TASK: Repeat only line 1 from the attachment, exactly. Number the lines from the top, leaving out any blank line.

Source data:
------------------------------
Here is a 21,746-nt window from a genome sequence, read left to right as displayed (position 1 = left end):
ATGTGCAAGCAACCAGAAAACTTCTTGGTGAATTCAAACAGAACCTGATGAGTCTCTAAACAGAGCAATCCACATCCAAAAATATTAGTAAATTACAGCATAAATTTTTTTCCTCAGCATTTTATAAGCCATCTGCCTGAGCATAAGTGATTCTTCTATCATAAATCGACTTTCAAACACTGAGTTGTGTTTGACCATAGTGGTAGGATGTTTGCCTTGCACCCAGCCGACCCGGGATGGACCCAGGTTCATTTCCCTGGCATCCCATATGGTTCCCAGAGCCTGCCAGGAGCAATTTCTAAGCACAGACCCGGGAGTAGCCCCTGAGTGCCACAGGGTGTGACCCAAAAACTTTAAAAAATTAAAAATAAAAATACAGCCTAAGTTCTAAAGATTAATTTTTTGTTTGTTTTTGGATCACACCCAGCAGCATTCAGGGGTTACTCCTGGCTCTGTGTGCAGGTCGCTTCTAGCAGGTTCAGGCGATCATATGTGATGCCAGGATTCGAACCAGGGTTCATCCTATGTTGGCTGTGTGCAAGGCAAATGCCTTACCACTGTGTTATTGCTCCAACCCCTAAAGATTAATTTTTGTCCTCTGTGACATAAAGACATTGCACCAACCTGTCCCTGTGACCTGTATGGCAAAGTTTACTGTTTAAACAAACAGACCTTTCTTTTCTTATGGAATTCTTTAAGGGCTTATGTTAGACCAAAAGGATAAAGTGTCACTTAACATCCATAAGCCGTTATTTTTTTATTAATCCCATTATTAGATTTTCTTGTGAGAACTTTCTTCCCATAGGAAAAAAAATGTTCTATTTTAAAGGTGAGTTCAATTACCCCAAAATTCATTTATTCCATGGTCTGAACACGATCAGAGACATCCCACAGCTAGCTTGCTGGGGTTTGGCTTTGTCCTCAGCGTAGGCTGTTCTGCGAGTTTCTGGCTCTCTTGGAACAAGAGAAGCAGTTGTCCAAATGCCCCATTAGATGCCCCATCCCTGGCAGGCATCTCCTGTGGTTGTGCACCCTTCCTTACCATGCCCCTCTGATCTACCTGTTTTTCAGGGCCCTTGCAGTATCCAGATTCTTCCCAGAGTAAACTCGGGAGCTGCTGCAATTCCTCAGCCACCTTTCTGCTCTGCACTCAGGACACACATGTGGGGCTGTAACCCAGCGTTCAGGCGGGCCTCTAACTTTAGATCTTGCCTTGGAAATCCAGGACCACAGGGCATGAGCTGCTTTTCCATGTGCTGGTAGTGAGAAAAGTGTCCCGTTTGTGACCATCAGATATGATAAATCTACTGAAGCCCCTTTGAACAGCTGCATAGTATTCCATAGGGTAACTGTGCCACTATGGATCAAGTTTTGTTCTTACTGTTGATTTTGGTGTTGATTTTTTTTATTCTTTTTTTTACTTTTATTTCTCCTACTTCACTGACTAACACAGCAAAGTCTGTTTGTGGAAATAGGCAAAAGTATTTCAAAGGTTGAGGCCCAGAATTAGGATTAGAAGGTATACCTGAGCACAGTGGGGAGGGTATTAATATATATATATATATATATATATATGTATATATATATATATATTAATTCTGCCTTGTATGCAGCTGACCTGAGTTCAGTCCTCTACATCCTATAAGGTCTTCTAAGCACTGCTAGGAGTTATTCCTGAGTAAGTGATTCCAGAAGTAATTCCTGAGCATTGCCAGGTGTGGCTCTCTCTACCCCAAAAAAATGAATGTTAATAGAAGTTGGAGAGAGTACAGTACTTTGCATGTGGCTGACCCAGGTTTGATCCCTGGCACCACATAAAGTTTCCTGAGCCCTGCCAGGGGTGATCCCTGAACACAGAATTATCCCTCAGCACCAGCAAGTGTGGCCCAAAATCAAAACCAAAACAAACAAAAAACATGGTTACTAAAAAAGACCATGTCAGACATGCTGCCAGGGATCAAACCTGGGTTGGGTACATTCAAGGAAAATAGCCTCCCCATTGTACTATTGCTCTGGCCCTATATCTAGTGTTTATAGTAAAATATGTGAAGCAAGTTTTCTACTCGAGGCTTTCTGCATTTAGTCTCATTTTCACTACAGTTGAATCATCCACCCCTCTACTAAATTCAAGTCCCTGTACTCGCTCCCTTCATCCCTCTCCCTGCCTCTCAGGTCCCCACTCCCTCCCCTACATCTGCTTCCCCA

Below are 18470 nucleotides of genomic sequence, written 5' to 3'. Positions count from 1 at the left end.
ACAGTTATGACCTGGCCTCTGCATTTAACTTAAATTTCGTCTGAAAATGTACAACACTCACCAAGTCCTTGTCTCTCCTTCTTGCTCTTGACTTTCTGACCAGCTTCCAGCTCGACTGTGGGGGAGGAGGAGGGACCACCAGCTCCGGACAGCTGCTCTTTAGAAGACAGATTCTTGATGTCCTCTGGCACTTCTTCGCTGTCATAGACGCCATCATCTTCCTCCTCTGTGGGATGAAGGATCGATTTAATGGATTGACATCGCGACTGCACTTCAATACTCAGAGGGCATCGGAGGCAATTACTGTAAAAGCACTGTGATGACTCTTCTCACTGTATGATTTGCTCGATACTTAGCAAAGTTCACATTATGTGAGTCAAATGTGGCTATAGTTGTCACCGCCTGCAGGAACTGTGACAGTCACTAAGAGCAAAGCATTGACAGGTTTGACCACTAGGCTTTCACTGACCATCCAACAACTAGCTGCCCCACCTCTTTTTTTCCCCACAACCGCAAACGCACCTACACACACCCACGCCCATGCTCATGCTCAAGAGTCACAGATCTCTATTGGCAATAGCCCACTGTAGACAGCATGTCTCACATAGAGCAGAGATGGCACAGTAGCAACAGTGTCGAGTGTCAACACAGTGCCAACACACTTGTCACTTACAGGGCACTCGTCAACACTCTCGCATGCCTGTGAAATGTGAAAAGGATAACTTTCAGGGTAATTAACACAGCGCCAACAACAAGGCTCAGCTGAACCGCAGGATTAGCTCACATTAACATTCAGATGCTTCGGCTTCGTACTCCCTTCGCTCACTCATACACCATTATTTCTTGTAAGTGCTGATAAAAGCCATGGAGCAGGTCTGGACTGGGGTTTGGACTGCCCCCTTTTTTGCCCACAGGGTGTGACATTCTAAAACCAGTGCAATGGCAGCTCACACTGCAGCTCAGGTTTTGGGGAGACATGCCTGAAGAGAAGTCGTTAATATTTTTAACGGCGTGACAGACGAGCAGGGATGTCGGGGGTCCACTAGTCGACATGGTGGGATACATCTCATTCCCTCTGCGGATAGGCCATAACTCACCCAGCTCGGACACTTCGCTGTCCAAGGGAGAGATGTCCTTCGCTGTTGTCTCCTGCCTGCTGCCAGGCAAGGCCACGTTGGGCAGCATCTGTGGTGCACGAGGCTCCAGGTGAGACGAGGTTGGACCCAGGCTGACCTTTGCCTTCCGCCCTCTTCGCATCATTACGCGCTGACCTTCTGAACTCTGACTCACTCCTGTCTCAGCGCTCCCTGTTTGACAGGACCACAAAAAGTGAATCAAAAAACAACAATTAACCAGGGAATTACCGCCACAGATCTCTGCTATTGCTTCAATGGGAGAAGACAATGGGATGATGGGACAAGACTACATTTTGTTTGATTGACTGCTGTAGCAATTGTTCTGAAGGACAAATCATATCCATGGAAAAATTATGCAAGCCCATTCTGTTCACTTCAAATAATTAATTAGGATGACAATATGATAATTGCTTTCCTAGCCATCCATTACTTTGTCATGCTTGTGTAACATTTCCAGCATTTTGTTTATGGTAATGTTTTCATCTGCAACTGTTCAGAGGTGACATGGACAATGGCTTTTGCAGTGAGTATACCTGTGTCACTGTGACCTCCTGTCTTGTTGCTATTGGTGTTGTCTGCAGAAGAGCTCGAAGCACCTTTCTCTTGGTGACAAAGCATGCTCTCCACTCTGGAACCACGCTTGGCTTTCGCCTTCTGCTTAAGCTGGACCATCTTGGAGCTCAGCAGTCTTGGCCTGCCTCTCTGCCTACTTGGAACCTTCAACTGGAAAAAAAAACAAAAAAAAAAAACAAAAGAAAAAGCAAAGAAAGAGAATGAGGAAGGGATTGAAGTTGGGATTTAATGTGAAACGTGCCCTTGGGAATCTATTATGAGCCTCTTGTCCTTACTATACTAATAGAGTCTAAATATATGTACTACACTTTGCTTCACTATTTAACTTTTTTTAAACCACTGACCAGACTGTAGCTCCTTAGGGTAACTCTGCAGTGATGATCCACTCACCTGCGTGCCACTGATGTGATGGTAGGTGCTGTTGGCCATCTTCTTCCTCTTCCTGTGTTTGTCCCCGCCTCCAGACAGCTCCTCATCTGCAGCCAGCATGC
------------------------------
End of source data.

Here is a 21,746-nt window from a genome sequence, read left to right as displayed (position 1 = left end):